The research program of Daphne Haas-Kogan, MD, focuses on developing targeted therapies for brain and pediatric malignancies. Her laboratory is primarily interested in histone deactylase (HDAC) inhibitors and phosphoinositide-3 (PI3)-kinase inhibitors, and has identified and characterized several agents that can effectively potentiate the radiation response of glioma and neuroblastoma tumors.
Current Research Projects
EGFR amplifications and mutations and PTEN mutations are two of the most common genetic alterations in glioblastoma (GBM). These therefore potentially represent both important therapeutic targets, as well as biomarkers of response to targeted therapies. Erlotinib is a potent and relatively selective inhibitor of epidermal growth factor receptor (EGFR) which has recently been approved for the treatment of non-small cell lung cancer, and is currently being tested for a number of additional indications. Studies examining erlotinib for the treatment of gliomas have disclosed encouraging results; however, objective tumor responses are documented in a limited number of patients. Our results (Haas-Kogan et al., 2005), and those of others (Mellinghoff et al., 2005), have suggested opportunities to enrich for patients who are likely to respond to erlotinib. Our studies analyzed PKB/Akt phosphorylation, and showed that only patients whose tumors showed low PKB/Akt phosphorylation demonstrated tumor shrinkage in response to erlotinib treatment.
These results suggest that increased PI3-kinase pathway activity results in resistance to erlotinib treatment in GBMs, even in tumors that show amplification and/or overexpression of EGFR. These results also prompt the question of whether increased PKB/Akt phosphorylation/activity is the causal downstream effector of PI3-kinase-mediated resistance, or whether it merely represents a marker for increased PI3-kinase activity, and the erlotinib resistance is conferred by other PI3-kinase effectors. We are using three Exelixis compounds in these studies: XL147 (PI3K inhibitor), XL765 (PI3K/mTOR inhibitor) and XL418 (PKB/S6K inhibitor). Although previous data suggest that dual PI3-kinase/mTOR inhibition is required to inhibit the proliferation of GBM tumor cells (Fan et al., 2006), this concept needs to be validated.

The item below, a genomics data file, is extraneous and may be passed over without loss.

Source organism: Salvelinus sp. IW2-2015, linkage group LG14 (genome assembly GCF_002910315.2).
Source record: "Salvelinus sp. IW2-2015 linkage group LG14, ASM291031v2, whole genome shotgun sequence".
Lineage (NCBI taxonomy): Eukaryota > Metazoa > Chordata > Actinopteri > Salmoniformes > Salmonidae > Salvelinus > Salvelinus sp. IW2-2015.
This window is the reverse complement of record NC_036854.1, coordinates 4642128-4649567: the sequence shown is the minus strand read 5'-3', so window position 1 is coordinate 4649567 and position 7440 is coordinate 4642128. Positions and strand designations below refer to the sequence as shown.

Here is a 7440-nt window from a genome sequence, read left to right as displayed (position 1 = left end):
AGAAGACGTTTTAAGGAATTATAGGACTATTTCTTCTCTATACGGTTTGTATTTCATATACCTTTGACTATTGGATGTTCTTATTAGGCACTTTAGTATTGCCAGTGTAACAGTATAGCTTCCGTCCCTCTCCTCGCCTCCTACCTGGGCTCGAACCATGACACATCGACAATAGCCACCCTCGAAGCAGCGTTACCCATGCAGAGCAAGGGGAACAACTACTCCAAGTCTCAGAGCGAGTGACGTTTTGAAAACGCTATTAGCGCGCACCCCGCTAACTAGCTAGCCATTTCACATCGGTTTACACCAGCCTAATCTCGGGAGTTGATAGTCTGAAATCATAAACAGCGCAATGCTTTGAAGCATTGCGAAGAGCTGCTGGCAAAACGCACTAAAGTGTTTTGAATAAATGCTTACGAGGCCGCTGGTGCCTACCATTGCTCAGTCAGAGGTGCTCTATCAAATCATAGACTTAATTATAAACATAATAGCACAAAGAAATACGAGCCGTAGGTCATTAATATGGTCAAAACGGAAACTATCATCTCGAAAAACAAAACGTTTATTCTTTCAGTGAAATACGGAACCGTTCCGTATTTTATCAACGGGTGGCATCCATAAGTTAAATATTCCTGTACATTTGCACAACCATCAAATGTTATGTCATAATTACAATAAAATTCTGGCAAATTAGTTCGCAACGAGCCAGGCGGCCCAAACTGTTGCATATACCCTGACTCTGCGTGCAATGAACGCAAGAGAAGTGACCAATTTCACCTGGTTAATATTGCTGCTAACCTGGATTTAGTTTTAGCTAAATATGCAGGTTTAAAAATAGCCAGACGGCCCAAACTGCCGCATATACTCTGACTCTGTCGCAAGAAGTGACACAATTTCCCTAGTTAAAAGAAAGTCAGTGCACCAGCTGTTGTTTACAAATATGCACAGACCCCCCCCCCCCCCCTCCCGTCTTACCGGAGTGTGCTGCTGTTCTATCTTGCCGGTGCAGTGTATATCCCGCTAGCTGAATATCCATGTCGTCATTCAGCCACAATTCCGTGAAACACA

We use human GBM specimens that have been serially passaged in nude mice. In contrast to GBM cell lines propagated in cell culture, these xenografts maintain amplification and overexpression of EGFR when present in the resected primary tumor. 24 xenografts have been established, 10 of which have amplified EGFR (3 of these with amplified EGFRvIII). Two of these xenografts also contain mutations in the extracellular domain of EGFR, the significance of which in determining response to targeted therapies remains unknown. In addition to EGFR amplification, these glioma xenografts have also been analyzed for additional GBM signature lesions, including PTEN mutations, cdk4 amplification, mdm2 amplification, p53 mutation, and p16 deletion. Therefore, these xenografts represent an attractive animal model for single agent and combination therapy of PI3-kinase and EGFR inhibitors.
In our laboratory we seek to determine whether selected GBM xenografts are responsive to PI3K, PI3K/mTOR, or PKB/S6K inhibitors, either as monotherapy or in combination with erlotinib in vitro and in vivo. We are testing the ability of the three Exelixis compounds to regulate biochemical signaling and cell viability in the eight xenografts mentioned above in vitro and in vivo. We are further testing whether PI3-kinase inhibitors can confer erlotinib sensitivity. More
Novel therapies for neuroblastoma
Neuroblastoma, a tumor derived from the sympathetic nervous system, is the second most common pediatric solid cancer. The majority of children presents with advanced disease, and have less than 40% survival, due to frequent development of resistance to standard chemotherapy and radiation. A dearth of effective novel agents with tolerable toxicities has hampered improvements in survival for high-risk patients. Radiation plays an important role in the treatment of high-risk neuroblastoma. 131I-metaiodobenzylguanidine (131I-MIBG) is a form of radiation therapy that delivers radioactive 131I selectively to tumor cells. Although this targeted approach tends to minimize adverse effects, 131I-MIBG treatment is still limited by bone marrow toxicity, and by the tendency for tumors to become resistant. We have already shown in multiple clinical trials that 131I-MIBG is effective in producing responses in children with relapsed neuroblastoma in 40% of cases, but long term survival is rare in these resistant patients. Manipulation of biochemical pathways provides an approach to decrease tumor growth and increase radiation sensitivity.
In our laboratory we are investigating two novel approaches to neuroblastoma treatment. In the first, we are using a histone deacetylase inhibitor named vorinostat. In the second we are using PI3-kinase inhibitors. For both approaches we are testing the novel drugs as single agents as well as in combination with radiation—both external beam radiotherapy and 131I-MIBG. After our in vitro and in vivo clinical studies we are planning to test these therapies clinically through the National Cancer Institute funded “New Approaches to Neuroblastoma Therapy” (NANT) consortium, as well as newly diagnosed patients in the Children’s Oncology Group, the major national group focused on childhood cancer. More